You’re almost ready to spend more time offline. Everyone knows that you’re about to disconnect, they’ll miss seeing the photos of your lunch, the videos of your gym sessions, the tweets and statuses about how much you like your pet, your job and so on but you’ll survive, they’ll survive too. This is why it’s important to think about how you’ll spend all of this time you’ve suddenly acquired. What do you do next?
We have a list of ideas for activities you can do both online and offline on our blog. 30 Offline Hobbies to Try Outdoors and 30 Offline Hobbies to Try Indoors. It might be worth noting them down into a journal or onto a piece of paper so that you can come back to them with you switch off.
If there are hobbies which require you to buy some new equipment, that can be a fun offline experience too. Rather than purchasing online, try taking a trip to a real life shopping mall, local shop or market to find the items you need. Make it part one of your offline adventure.
Get other people involved. You can take people with you on your journey or you can meet people when you get there. If you’ve decided to take up a new hobby, particularly a sport or exercise class, there will always be other people in the same boat as you. Talk to them, ask people how long they’ve been doing the hobby, explain to them why you decided to do it. Learn from each other, help each other and keep up the great work!
Don’t give up, even when it gets difficult.
It can be very easy to give up, log in and sign up. This can happen when we rely too much on what goes on online, we start to forget how to live offline.
Although it may feel as though a part of you is missing, it isn’t. It may also take far more time to break up with your phone or laptop than you expected. When you feel like going online, it might be a good idea to ask yourself ‘why?’ and remember that you have permission to be offline. Taking notes when you want to go online can be useful too, understanding your own emotions and the reasons behind your choices and behaviours can help you grow as a person.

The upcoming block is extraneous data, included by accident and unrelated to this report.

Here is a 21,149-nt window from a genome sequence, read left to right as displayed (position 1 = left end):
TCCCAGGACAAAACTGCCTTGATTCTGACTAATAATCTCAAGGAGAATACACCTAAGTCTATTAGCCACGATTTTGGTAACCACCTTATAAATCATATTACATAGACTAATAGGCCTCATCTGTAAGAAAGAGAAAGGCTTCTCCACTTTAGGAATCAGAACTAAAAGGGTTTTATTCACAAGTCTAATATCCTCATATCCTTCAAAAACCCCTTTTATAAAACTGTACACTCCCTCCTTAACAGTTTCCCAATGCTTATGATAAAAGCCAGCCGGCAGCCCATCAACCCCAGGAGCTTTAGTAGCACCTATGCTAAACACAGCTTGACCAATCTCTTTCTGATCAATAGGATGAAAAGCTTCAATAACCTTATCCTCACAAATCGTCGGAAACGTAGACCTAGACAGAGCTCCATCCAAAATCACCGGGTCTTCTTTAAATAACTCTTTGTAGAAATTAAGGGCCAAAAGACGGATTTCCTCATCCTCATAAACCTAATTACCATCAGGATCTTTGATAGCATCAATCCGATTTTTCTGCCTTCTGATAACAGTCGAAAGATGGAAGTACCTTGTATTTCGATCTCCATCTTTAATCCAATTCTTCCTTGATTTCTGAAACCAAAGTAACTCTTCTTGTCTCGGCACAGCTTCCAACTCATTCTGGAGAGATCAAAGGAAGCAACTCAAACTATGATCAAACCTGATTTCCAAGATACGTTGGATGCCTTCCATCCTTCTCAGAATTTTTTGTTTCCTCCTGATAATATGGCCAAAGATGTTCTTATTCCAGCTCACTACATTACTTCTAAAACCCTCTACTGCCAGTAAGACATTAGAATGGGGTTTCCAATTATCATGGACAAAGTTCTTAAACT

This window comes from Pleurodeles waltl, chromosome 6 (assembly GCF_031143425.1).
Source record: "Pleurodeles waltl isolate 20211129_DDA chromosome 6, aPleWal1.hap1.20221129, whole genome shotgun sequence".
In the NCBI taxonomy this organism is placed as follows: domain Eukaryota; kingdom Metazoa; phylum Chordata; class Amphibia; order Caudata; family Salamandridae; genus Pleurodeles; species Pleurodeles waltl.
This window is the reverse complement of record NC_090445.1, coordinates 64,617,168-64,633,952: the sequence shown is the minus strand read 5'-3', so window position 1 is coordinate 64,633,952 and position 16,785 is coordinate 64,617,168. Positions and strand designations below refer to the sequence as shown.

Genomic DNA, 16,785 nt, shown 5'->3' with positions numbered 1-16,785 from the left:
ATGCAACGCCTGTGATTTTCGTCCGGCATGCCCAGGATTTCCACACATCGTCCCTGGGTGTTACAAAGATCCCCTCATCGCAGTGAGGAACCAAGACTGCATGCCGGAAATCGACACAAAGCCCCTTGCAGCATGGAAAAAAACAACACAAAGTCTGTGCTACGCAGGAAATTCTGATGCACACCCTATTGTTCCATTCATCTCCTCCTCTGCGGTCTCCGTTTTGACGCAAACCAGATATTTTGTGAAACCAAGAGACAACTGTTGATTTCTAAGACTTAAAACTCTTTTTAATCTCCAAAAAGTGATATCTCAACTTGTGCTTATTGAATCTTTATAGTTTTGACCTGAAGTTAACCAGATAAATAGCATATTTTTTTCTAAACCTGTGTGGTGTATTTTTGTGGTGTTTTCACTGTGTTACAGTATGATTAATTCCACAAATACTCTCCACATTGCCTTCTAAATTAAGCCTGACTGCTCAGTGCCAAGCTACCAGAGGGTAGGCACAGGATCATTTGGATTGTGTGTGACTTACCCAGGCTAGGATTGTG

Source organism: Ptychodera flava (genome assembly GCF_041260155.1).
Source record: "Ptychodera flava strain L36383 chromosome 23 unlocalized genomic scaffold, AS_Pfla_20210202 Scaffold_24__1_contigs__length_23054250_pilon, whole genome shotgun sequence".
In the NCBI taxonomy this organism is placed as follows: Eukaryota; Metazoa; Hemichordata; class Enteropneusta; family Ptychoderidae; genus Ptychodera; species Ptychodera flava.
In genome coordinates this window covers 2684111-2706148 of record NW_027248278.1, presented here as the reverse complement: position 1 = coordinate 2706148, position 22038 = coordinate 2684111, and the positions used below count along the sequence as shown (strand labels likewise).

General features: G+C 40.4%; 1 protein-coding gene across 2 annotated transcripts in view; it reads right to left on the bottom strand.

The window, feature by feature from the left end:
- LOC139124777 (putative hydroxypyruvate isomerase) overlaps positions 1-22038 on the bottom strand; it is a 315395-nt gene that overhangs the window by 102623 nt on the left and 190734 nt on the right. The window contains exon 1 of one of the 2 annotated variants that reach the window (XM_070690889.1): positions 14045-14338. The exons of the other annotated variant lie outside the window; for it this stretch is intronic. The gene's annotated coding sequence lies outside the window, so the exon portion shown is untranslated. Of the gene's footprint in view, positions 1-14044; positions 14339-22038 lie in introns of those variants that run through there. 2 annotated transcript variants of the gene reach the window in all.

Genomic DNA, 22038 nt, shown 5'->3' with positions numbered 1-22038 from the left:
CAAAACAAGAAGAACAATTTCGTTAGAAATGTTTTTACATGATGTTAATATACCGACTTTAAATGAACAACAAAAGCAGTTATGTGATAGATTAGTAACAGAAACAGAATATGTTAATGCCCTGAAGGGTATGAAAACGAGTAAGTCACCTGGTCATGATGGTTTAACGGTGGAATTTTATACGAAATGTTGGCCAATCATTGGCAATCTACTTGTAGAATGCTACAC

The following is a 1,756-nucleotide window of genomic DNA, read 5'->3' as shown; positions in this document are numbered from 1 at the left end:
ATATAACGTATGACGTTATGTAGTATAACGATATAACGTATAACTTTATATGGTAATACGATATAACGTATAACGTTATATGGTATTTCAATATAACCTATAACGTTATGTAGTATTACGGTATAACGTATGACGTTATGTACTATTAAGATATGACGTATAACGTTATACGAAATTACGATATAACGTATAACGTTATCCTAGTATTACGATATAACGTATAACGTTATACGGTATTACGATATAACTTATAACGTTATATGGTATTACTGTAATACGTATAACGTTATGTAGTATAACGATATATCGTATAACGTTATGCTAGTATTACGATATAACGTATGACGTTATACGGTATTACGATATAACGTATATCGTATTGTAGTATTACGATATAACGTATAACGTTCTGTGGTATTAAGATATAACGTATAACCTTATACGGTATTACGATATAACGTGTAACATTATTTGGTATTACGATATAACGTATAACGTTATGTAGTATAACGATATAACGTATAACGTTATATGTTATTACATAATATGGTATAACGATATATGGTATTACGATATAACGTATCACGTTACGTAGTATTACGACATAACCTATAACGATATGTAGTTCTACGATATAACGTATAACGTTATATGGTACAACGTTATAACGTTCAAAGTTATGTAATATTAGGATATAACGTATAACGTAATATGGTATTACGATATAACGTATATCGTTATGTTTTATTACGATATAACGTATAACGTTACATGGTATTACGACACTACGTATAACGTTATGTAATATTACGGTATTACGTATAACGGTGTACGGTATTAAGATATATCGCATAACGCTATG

There are some very simple things that you can do to combat the desire to switch on again:
Water your plant(s) or garden. If you don’t have either, maybe someone else’s plant(s) or garden could do with some water.
Clean or tidy your house/apartment/car/boat or even your desk.
Organize a meeting with your family, friends or colleagues and spend time with them.
Draw, paint or write something.
Play a musical instrument (if you can), try to play one or make one out of household items if you can’t or don’t have one (it might sound childish but it could be quite fun).
Take your pet for a walk, play with your pet, give your pet food or water. If you don’t have a pet, you could do any of those things for someone else’s pet (with their permission).
Go outside, for a walk (or roll if you’re in a wheelchair), regardless of the weather! Even if only for a couple of minutes. Getting some fresh air can help you feel better.
Sometimes, we might want to go online to feel less isolated but it might be better under such circumstances to try a meetup.com group where you can meet like-minded people offline instead. There are a lot of communities that exist both online and offline. Even if it takes some time, you might eventually find one that suits you.
We also have several articles you might like if you’re struggling with device overuse or you’re simply interested in spending more time offline, here are four to get you started:
Is there anything you’d like to add, have we missed anything?
We’d love to know what you think. If you’re interested in sharing your experiences with us or writing a guest post for us, send us an email via email@example.com!
Please feel free to get in touch via social media (send us some photos or videos too), you can find us on Facebook, Twitter and Instagram, let’s connect! To learn more about Mudita, take a look at our website and our other posts. If you enjoyed reading this article, please share and recommend it! We need to go online to find people who’d like to spend more time offline.